Can I Be Charged with Resisting Arrest if I Didn’t Know it Was a Cop?
An officer may use, to effect an arrest, the amount of force necessary to accomplish the arrest. However, there is a self-defense claim that can be raised in the context of Resisting Arrest charges when the officer’s force exceeds that necessary to effectuate the arrest. This defense carries a high burden of proof and several factors must be proven before the court will accept such a defense. Specifically, A person may use force to protect himself/herself if four conditions exist:
The person reasonably believes that he/she is protecting himself/herself against unlawful force.
The person reasonably believes that he/she has the right to use force.
The person reasonably believes that the use of force is immediately necessary.
The person reasonably believes that he/she is using the force to protect himself/herself.
A person may not, however, resist any arrest he/she knows is being made by an officer in of the officer’s duties, whether the arrest is legal or illegal, unless that officer uses unlawful force.
What are the Penalties for Resisting Arrest in NJ?
The penalties for resisting arrest will vary in severity based upon the degree of the charge. Specifically, a Third Degree Resisting Arrest charge carries a term of incarceration between three (3) and five (5) years in a New Jersey State Prison, $15,000 fine. A Fourth Degree Resisting Arrest Charge carries a term of incarceration not to exceed eighteen (18) months in a New Jersey State Prison and a $10,000 fine. Lastly, a Disorderly Persons Resisting Arrest charge carries up to six (6) months in the Ocean County Jail and a $1,000 fine. Depending upon your prior criminal record and the facts of your case, you may be eligible for admission into a diversionary program like Pretrial Intervention or a Conditional Dismissal, both of which will help you avoid imprisonment and a criminal record. For more information on the penalties and your eligibility for a diversionary program, please call our office.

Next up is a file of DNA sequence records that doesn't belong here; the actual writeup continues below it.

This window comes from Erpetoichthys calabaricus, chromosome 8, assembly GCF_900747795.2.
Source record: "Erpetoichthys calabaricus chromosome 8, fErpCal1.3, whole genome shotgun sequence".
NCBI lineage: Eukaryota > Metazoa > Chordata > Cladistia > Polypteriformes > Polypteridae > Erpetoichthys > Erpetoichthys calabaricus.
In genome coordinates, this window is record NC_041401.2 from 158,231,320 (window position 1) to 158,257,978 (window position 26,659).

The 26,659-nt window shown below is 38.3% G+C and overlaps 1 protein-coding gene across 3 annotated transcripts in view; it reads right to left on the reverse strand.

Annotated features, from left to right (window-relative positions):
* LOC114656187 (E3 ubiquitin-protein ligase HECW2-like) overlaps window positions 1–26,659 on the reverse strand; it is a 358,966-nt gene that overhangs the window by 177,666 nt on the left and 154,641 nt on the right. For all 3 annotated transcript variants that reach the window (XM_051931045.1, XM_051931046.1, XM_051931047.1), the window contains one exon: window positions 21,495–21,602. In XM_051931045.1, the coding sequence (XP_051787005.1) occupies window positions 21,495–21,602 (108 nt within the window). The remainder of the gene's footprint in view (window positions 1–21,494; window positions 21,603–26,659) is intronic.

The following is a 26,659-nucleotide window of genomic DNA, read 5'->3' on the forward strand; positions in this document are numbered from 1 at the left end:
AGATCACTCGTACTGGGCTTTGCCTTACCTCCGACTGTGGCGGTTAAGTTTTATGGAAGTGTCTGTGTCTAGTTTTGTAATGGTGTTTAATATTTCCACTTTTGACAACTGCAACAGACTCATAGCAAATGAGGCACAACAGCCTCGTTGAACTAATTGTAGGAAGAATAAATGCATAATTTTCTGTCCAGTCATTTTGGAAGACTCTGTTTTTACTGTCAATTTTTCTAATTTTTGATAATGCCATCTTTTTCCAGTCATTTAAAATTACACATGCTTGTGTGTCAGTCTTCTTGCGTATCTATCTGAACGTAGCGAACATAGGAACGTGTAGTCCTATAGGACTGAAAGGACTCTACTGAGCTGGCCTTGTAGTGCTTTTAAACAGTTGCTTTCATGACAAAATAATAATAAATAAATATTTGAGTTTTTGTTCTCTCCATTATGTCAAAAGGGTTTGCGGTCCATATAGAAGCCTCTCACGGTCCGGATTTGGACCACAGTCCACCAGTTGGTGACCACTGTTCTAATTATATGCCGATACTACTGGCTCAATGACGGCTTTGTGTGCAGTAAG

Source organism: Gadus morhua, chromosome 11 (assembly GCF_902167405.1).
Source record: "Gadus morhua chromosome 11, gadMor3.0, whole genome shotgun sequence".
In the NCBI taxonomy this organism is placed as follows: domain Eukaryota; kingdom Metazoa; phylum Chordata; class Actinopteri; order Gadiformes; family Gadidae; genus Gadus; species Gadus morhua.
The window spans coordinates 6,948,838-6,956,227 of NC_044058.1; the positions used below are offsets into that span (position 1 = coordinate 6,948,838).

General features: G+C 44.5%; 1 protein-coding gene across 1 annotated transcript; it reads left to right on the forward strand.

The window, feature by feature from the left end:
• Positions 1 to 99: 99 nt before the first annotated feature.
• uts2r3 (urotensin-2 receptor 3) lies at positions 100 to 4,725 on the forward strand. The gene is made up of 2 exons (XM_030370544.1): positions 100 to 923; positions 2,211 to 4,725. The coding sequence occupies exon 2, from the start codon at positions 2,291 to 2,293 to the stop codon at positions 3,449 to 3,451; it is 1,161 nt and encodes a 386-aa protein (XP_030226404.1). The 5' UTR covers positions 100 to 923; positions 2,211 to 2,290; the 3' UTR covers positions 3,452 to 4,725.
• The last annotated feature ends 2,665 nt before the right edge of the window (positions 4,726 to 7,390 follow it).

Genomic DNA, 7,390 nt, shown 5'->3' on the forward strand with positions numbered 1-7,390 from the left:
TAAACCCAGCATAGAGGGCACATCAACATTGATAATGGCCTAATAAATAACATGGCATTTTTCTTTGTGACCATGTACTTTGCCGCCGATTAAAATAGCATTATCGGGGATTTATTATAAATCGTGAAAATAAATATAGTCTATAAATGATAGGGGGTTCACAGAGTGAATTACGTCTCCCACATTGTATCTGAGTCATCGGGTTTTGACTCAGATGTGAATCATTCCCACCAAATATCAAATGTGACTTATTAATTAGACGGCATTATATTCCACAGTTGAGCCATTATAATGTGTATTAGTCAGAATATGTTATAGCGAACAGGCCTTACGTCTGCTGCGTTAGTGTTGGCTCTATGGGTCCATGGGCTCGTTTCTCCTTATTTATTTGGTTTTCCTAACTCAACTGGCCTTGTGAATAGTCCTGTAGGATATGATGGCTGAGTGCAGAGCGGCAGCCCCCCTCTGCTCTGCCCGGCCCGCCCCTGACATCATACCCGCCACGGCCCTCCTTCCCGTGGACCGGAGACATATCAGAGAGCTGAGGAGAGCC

Manchester NJ Resisting Arrest Attorney
As illustrated in the above statute, resisting arrest is usually a disorderly persons offense. However, it may be upgraded to a fourth degree or third degree indictable offense depending upon the existence of aggravating factors. Additionally, resisting arrest charges can quickly be upgraded to the more serious crime of aggravated assault on a police officer if physical force is used against an arresting officer. If you are facing resisting arrest or eluding charges, then it is in your best interest to hire an experienced resisting arrest defense attorney to defend your rights and to give you options. A skilled Ocean County resisting arrest lawyer can greatly increase your chances to get your charges downgraded or dismissed, or to secure admittance into a diversion program. The Proetta & Oliver is conveniently located in Point Pleasant. Contact us if you would like to speak with an experienced resisting arrest lawyer for a free initial consultation at (848) 238-2100.
Our phones are answered 24 hours a day. We are available weekdays during business hours. We also meet with clients on evenings and weekends by request. All major credit cards are accepted.